Hico, Texas

This town may be small, but you’ll find plenty of well-to-do locals and tourists roaming the downtown historic district on a lazy Saturday afternoon. Check into the Pecan Street Inn, a new three-room boutique hotel in a rustic, two-story red brick building built in 1902. Downstairs, you’ll find the Drink Shoppe, stocked with local wines, soft drinks, coffees, and teas, and a deli counter filled with locally produced artisanal cheese and nuts.

In the morning, head over to the Koffee Kup Family Restaurant for biscuits and gravy or a mammoth three-egg omelet. If you happen to be seated next to some locals, ask them their opinion of Billy the Kid. History books say he was killed by Pat Garrett in 1881, but in 1950, Hico resident Ollie “Brushy Bill” Roberts claimed he was the real outlaw. There is no real evidence to prove his claim. But Hico has filled a museum with rare photographs, storyboards, and affidavits from important townsfolk who swore they swapped horses and shared meals with the gunman.

Hico loves its festivals.
Hico loves its festivals.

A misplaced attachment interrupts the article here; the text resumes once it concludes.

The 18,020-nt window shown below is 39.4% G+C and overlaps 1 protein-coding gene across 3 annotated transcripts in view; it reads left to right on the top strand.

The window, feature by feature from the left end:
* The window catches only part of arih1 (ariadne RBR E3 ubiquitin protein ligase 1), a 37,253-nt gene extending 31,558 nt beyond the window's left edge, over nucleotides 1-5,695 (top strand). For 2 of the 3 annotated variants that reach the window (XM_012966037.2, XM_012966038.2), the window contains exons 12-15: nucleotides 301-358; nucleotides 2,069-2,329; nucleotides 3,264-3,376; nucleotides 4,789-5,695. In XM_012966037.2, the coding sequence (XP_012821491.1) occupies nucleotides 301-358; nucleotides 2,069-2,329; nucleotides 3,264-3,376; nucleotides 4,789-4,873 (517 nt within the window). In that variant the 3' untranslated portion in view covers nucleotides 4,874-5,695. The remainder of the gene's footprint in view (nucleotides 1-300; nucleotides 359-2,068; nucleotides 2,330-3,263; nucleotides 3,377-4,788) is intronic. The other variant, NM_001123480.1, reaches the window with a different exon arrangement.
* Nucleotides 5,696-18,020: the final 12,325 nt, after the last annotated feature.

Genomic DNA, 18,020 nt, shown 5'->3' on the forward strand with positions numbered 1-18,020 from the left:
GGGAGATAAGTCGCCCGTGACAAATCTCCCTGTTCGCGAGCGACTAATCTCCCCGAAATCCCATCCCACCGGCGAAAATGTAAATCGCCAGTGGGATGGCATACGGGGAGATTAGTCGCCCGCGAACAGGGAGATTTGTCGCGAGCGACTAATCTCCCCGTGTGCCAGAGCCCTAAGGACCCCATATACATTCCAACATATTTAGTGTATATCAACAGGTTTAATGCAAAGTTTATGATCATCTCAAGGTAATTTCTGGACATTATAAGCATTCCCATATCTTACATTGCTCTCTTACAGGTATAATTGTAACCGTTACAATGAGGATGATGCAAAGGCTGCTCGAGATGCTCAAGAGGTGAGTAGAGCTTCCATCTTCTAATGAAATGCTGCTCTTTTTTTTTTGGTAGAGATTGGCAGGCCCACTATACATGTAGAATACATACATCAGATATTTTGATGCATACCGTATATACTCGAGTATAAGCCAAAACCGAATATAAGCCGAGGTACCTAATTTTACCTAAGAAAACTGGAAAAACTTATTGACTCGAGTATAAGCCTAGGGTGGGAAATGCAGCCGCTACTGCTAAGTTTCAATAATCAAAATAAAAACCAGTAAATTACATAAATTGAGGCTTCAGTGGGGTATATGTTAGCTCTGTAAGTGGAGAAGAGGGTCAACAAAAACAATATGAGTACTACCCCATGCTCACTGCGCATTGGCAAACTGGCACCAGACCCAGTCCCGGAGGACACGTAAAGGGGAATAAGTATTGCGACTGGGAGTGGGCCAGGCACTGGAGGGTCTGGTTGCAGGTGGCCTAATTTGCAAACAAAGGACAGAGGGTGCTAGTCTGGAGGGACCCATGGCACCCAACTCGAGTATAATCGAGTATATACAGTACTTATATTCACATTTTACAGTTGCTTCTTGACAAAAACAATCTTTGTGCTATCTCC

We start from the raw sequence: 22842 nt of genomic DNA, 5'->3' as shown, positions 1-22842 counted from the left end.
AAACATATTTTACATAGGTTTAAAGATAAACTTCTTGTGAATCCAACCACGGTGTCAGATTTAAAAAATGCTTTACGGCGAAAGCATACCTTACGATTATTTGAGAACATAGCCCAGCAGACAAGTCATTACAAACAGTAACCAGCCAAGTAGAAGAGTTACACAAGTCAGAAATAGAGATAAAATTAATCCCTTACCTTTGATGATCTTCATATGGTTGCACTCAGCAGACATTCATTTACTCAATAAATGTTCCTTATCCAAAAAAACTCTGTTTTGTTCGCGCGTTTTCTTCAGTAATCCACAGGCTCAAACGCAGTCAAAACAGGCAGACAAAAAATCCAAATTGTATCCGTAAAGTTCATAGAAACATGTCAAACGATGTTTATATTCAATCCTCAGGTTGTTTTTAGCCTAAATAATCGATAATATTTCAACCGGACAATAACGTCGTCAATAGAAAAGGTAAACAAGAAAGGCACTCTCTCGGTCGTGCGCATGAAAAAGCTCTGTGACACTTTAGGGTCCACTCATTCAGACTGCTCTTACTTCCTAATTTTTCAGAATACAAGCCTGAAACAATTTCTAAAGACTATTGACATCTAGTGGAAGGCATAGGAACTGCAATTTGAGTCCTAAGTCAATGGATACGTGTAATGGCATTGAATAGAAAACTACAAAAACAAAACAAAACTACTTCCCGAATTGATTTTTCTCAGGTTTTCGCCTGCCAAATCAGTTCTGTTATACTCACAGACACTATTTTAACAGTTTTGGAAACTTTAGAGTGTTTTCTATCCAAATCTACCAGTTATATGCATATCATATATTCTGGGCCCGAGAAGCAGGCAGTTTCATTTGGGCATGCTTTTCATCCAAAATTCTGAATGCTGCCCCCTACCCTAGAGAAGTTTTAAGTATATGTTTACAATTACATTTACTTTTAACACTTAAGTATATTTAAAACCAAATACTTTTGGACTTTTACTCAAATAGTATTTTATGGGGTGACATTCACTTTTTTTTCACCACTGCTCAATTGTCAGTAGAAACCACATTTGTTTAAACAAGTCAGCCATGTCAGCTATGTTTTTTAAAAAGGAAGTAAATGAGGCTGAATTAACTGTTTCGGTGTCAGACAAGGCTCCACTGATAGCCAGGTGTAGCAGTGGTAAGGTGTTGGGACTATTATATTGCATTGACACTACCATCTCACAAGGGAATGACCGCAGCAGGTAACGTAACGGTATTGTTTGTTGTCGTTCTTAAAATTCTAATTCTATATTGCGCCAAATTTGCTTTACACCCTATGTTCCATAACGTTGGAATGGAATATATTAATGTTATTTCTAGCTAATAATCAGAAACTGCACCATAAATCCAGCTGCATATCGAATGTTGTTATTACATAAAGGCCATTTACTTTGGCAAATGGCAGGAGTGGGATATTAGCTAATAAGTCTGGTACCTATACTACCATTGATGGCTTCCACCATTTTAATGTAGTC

Each May brings the Texas Steak Cookoff and Wine Festival to Hico. (In 2013 it’s May 18.) Hundreds of backyard chefs from all over the state compete for the title of “Best Steak in Texas.” Attendees and participants can also attend a wine tasting and a VIP dinner featuring the food of chef Brian Luscher, owner of The Grape Restaurant in Dallas.

If you prefer a quieter getaway, skip the many festivals this town offers and pick a slower weekend. You can schedule a tour of the Wiseman House, where chocolatier Kevin Wenzel creates award-winning truffles, toffees, and barks. Or just stop in the bright blue house next door to the Koffee Kup and pick up boxes of chocolates to fuel a day of power shopping. The downtown streets are lined with fine antique, home decor, and whatnot shops. The charming buildings have been restored to their original glory. If they tore up the pavement and tied a few horses up in front of the shops, you’d swear Billy the Kid might be hiding just around the corner.

Distance From Dallas:  101 Miles  // 1 Hour 42 Minutes


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